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Through the Lens

Exhibition Piece: The series of photographs on display along the curved corridor of the adult wing were commissioned by the British Council in 1939. They mostly show students, staff or community groups associated with College activities, for example, reading in the library.

The following is a description of each photograph in the series:

  1. Children in Waterbeach catching the bus to Impington Village College.
  2. The entrance to the College.
  3. Children arriving at the College by bicycles.
  4. Assembly in the main hall.
  5. Staff meeting.
  6. Teacher leading a Geography class.
  7. A class of students.  Impington Hall can be seen in the background.
  8. Woodworking class.
  9. Boys in the science laboratory with a steam engine built by the lads themselves.
  10. Science laboratory.
  11. Girls in a domestic science class.
  12. Girls in a domestic science class.
  13. Lunch being prepared in the College kitchen.
  14. Students and staff sharing lunch in the Prom.
  15. Country dancing on the College lawn by pupils of the day school.
  16. Boys at physical training in the College grounds.
  17. Young Farmers’ Club beekeeping class.
  18. The Scout Troupe.
  19. Boys’ Training Corps.
  20. Members of the Girls’ Training Corps which has its headquarters at the College.
  21. British Red Cross Society practical demonstration.  The girls are taught every aspect of nursing that they can learn outside a hospital.
  22. The Junior Red Cross meet at the College.
  23. Front of the building.
  24. View of the Prom from the quadrant.
  25. View of the adult wing.
  26. The darts room in the social centre which forms a part of the social club activities.
  27. The Snooker Club.
  28. Table tennis is enjoyed by the villagers at the social centre at the College.
  29. An evening class in carpentry.
  30. An afternoon class for women.  Mothers are also allowed to bring their children thus helping to create a happier atmosphere.
  31. An evening language class for adults.
  32. An evening art class for adults and youngsters who are continuing their education.
  33. College dramatics society in rehearsal.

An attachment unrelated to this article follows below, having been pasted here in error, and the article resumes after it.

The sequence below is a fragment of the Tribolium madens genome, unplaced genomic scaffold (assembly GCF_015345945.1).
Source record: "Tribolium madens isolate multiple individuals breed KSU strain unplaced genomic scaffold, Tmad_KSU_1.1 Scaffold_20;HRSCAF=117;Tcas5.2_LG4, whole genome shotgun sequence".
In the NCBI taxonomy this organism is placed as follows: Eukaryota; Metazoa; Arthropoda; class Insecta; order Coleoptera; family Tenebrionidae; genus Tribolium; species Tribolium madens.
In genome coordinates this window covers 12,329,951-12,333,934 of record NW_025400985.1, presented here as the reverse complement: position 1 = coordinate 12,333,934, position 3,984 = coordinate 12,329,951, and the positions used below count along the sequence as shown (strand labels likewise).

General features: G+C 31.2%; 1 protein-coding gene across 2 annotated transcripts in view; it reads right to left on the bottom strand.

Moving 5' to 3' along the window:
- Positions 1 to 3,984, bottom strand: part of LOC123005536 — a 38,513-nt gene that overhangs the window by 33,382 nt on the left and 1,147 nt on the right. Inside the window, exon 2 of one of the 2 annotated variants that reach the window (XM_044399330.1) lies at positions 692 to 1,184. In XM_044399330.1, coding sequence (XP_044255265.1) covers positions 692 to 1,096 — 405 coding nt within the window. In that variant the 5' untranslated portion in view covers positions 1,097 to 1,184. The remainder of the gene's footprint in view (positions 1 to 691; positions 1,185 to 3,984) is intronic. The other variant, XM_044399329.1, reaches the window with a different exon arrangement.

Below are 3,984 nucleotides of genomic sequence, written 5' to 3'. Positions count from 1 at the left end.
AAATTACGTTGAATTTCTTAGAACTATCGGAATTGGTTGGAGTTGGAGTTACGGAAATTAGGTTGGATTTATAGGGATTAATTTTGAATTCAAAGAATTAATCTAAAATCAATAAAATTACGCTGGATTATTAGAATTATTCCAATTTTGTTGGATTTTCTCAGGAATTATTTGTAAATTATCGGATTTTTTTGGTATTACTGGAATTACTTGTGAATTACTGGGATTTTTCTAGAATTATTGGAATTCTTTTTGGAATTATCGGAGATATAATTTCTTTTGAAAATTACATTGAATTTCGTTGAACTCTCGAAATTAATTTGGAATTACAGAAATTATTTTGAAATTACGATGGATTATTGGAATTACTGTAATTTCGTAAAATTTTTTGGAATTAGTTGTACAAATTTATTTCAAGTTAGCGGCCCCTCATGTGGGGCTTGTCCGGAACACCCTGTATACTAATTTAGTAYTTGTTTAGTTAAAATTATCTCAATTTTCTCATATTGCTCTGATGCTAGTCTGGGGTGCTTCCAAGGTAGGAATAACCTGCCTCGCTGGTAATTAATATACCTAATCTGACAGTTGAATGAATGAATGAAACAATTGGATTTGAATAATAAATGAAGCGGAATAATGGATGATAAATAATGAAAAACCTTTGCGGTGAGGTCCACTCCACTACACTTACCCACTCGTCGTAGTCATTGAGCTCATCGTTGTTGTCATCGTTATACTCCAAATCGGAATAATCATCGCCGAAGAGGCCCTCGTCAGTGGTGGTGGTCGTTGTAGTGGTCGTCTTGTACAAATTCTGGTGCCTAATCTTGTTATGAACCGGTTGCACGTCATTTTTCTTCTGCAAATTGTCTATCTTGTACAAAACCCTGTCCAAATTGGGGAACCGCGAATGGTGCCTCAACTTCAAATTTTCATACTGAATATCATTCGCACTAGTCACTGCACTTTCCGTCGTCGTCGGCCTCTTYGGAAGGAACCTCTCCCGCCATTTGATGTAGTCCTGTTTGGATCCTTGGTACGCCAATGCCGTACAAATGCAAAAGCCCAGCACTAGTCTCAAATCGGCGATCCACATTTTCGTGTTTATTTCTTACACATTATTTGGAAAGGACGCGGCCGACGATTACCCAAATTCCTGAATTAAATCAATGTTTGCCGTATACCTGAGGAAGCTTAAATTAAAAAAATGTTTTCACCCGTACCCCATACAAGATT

34. Adult recreational dancing class.
  35. Adult choir.
  36. A Governors meeting.
  37. A small meeting in the adult wing.
  38. The children at the day school are free to use the children’s section of the Library.
  39. The Library is open to adult readers.  There are plenty of books and plenty of readers.
  40. View of the community Library.


On the back of each of the 40 images, the following text was printed: 


IMPINGTON VILLAGE COLLEGE

The British Village College of Impington serves the educational, social and recreation needs of the population of ten surrounding villages.  A senior elementary school by day, it becomes a community centre in the evening, when a large variety of activities catering for people of all ages are organised in the specially designed modern buildings.  The success of the scheme, which originated as an experiment by the Cambridgeshire Education Committee, is proved by the fact that up to one thousand people use the College each day.  This is one of five similar centres operating in the county.


POST-WAR PLANNING IN BRITAIN:  REVIVING AND IMPROVING VILLAGE LIFE

The British people generally have a deep love of the countryside and country life.  Nevertheless, they have in the past frequently neglected to provide the amenities of life for those who work and live in the country.  In 1939 village life flourished in the way of communal activities, which centres around church organisations, the Women’s Rural Institutes, the Young Farmers’ Clubs, and so on.  But in many cases villages lacked proper water supplies, gas or electricity, adequate transport, a sufficiency of playing fields, even a suitable village hall.  A committee under Lord Justice Scott, appointed by the Government, published a report in August 1942 making many detailed recommendations.  Perhaps the most important was that every village should have a community centre.  This idea has already been carried out in Cambridgeshire, where Mr Henry Morris, the Director of Education for Cambridge, had founded four Village Colleges.  Each of these is used as a central school, both for children and for adults, and also combines the functions of a club, village hall, library, canteen and clinic.